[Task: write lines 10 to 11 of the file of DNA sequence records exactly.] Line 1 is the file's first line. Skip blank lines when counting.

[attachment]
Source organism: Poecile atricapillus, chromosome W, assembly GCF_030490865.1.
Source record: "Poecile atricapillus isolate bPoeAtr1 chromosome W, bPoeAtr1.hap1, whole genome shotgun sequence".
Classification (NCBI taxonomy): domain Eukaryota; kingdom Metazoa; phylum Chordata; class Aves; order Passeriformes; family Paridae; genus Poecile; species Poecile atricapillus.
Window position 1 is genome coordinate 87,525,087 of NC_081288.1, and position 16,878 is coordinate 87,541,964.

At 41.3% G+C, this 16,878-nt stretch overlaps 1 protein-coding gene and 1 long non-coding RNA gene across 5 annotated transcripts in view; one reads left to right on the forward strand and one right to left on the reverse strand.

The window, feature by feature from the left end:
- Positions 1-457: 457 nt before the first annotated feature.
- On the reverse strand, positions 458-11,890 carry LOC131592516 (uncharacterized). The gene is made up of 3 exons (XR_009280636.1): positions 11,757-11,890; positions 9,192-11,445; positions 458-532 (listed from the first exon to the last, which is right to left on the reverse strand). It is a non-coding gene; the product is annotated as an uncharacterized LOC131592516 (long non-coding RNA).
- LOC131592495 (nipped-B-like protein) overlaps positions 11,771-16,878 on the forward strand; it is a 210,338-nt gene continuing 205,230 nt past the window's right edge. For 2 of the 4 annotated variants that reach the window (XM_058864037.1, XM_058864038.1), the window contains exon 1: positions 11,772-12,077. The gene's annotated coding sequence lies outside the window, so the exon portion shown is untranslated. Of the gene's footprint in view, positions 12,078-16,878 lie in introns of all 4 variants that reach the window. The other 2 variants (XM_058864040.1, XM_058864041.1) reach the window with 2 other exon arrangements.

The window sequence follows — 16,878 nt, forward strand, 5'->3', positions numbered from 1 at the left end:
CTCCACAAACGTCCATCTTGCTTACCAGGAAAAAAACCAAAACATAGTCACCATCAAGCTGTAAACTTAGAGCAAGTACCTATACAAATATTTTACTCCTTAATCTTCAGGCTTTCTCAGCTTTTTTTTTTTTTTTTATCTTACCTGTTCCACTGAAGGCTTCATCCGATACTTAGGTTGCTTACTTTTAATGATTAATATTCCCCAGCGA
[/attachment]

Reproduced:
The window sequence follows — 16,878 nt, forward strand, 5'->3', positions numbered from 1 at the left end:
CTCCACAAACGTCCATCTTGCTTACCAGGAAAAAAACCAAAACATAGTCACCATCAAGCTGTAAACTTAGAGCAAGTACCTATACAAATATTTTACTCCTTAATCTTCAGGCTTTCTCAGCTTTTTTTTTTTTTTTTATCTTACCTGTTCCACTGAAGGCTTCATCCGATACTTAGGTTGCTTACTTTTAATGATTAATATTCCCCAGCGA